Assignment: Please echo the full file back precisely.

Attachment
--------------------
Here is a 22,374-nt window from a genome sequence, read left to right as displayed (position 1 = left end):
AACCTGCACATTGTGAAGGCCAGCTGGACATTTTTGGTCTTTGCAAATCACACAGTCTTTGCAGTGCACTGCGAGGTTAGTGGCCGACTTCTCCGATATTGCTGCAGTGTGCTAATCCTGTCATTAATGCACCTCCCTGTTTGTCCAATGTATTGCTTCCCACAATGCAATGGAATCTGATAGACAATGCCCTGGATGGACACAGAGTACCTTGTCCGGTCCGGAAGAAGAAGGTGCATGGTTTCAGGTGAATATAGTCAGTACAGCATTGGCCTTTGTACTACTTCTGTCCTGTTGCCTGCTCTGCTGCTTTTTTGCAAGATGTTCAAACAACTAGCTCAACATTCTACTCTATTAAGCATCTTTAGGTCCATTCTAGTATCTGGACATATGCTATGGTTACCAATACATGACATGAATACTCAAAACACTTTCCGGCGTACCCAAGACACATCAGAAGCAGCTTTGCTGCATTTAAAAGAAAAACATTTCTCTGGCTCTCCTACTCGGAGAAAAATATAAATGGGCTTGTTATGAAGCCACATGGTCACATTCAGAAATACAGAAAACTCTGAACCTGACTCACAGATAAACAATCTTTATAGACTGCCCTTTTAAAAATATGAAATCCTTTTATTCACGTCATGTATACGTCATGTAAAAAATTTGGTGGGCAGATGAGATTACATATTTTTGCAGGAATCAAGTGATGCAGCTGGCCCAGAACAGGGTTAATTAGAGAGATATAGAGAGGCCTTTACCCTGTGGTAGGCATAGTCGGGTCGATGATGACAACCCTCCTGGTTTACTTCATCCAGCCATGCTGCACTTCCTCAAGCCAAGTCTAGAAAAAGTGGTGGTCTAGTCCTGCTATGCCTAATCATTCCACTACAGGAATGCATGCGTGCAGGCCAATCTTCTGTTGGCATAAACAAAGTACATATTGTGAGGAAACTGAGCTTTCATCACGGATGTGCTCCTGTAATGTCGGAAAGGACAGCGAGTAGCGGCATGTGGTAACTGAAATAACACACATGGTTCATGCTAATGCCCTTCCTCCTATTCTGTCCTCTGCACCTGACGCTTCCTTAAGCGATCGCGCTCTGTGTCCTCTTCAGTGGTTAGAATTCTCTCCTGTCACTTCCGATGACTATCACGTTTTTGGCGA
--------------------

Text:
Here is a 22,374-nt window from a genome sequence, read left to right as displayed (position 1 = left end):
AACCTGCACATTGTGAAGGCCAGCTGGACATTTTTGGTCTTTGCAAATCACACAGTCTTTGCAGTGCACTGCGAGGTTAGTGGCCGACTTCTCCGATATTGCTGCAGTGTGCTAATCCTGTCATTAATGCACCTCCCTGTTTGTCCAATGTATTGCTTCCCACAATGCAATGGAATCTGATAGACAATGCCCTGGATGGACACAGAGTACCTTGTCCGGTCCGGAAGAAGAAGGTGCATGGTTTCAGGTGAATATAGTCAGTACAGCATTGGCCTTTGTACTACTTCTGTCCTGTTGCCTGCTCTGCTGCTTTTTTGCAAGATGTTCAAACAACTAGCTCAACATTCTACTCTATTAAGCATCTTTAGGTCCATTCTAGTATCTGGACATATGCTATGGTTACCAATACATGACATGAATACTCAAAACACTTTCCGGCGTACCCAAGACACATCAGAAGCAGCTTTGCTGCATTTAAAAGAAAAACATTTCTCTGGCTCTCCTACTCGGAGAAAAATATAAATGGGCTTGTTATGAAGCCACATGGTCACATTCAGAAATACAGAAAACTCTGAACCTGACTCACAGATAAACAATCTTTATAGACTGCCCTTTTAAAAATATGAAATCCTTTTATTCACGTCATGTATACGTCATGTAAAAAATTTGGTGGGCAGATGAGATTACATATTTTTGCAGGAATCAAGTGATGCAGCTGGCCCAGAACAGGGTTAATTAGAGAGATATAGAGAGGCCTTTACCCTGTGGTAGGCATAGTCGGGTCGATGATGACAACCCTCCTGGTTTACTTCATCCAGCCATGCTGCACTTCCTCAAGCCAAGTCTAGAAAAAGTGGTGGTCTAGTCCTGCTATGCCTAATCATTCCACTACAGGAATGCATGCGTGCAGGCCAATCTTCTGTTGGCATAAACAAAGTACATATTGTGAGGAAACTGAGCTTTCATCACGGATGTGCTCCTGTAATGTCGGAAAGGACAGCGAGTAGCGGCATGTGGTAACTGAAATAACACACATGGTTCATGCTAATGCCCTTCCTCCTATTCTGTCCTCTGCACCTGACGCTTCCTTAAGCGATCGCGCTCTGTGTCCTCTTCAGTGGTTAGAATTCTCTCCTGTCACTTCCGATGACTATCACGTTTTTGGCGA